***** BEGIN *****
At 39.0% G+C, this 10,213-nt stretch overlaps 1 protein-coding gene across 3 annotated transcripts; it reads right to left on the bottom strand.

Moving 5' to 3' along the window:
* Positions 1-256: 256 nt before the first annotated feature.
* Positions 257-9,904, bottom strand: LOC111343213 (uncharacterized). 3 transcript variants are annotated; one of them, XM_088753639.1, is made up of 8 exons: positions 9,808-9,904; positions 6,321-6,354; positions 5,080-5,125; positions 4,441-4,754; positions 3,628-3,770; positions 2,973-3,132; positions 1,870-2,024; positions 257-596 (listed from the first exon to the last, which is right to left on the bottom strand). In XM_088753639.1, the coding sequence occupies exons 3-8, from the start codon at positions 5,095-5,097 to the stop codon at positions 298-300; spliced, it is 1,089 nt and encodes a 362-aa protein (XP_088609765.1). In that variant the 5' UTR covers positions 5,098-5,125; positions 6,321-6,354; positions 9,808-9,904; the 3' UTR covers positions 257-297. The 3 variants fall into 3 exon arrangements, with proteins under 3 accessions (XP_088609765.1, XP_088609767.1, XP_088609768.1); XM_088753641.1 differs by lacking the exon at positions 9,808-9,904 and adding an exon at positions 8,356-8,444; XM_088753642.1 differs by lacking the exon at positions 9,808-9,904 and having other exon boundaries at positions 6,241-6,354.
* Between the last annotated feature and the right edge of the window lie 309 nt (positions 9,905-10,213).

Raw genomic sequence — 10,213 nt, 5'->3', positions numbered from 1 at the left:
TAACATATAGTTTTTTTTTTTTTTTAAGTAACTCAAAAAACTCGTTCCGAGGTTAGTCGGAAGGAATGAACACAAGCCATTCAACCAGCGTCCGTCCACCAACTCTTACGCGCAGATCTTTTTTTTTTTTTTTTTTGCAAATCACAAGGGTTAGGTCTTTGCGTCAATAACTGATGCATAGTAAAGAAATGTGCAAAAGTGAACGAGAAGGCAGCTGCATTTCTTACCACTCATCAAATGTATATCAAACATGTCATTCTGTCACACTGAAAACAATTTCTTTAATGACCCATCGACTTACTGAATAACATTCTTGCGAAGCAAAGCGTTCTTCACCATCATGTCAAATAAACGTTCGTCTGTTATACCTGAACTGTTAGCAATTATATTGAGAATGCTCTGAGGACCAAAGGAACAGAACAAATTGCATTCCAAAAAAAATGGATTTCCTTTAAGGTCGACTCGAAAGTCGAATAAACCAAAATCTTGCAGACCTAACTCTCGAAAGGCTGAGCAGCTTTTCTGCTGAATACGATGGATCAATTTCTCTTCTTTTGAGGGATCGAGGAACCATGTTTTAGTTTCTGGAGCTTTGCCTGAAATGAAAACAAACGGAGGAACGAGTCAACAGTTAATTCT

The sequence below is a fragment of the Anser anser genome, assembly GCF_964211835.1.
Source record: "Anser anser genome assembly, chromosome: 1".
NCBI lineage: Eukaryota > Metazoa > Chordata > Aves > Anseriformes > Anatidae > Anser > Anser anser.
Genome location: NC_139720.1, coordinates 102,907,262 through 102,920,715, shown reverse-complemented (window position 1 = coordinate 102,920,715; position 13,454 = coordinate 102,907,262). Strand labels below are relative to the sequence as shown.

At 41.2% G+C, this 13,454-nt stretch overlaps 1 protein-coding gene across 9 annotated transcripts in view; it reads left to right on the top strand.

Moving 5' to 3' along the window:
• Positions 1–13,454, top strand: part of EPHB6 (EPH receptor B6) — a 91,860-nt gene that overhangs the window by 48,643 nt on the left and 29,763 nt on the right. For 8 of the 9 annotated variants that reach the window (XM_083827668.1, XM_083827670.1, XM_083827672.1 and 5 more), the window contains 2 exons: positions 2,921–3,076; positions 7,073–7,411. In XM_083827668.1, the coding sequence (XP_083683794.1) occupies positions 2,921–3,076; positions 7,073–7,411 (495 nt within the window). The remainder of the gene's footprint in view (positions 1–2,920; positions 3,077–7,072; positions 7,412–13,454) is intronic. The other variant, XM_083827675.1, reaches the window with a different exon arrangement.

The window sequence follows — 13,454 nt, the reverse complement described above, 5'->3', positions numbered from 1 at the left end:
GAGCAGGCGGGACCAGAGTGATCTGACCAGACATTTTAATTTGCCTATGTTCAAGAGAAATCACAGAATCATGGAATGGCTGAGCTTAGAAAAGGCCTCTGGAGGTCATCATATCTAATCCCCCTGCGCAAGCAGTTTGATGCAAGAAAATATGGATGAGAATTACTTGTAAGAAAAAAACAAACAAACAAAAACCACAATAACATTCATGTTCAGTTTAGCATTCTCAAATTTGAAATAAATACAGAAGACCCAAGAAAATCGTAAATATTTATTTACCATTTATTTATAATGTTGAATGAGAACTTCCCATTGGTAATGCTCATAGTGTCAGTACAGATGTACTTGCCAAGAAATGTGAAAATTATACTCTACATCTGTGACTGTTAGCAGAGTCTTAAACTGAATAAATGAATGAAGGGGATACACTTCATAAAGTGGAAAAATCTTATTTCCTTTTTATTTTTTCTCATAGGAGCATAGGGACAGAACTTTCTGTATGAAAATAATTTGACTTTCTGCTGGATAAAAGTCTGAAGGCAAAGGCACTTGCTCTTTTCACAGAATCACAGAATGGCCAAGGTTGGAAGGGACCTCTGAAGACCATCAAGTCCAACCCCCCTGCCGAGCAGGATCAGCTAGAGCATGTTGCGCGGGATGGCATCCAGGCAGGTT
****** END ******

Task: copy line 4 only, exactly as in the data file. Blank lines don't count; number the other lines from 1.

* Positions 257-9,904, bottom strand: LOC111343213 (uncharacterized). 3 transcript variants are annotated; one of them, XM_088753639.1, is made up of 8 exons: positions 9,808-9,904; positions 6,321-6,354; positions 5,080-5,125; positions 4,441-4,754; positions 3,628-3,770; positions 2,973-3,132; positions 1,870-2,024; positions 257-596 (listed from the first exon to the last, which is right to left on the bottom strand). In XM_088753639.1, the coding sequence occupies exons 3-8, from the start codon at positions 5,095-5,097 to the stop codon at positions 298-300; spliced, it is 1,089 nt and encodes a 362-aa protein (XP_088609765.1). In that variant the 5' UTR covers positions 5,098-5,125; positions 6,321-6,354; positions 9,808-9,904; the 3' UTR covers positions 257-297. The 3 variants fall into 3 exon arrangements, with proteins under 3 accessions (XP_088609765.1, XP_088609767.1, XP_088609768.1); XM_088753641.1 differs by lacking the exon at positions 9,808-9,904 and adding an exon at positions 8,356-8,444; XM_088753642.1 differs by lacking the exon at positions 9,808-9,904 and having other exon boundaries at positions 6,241-6,354.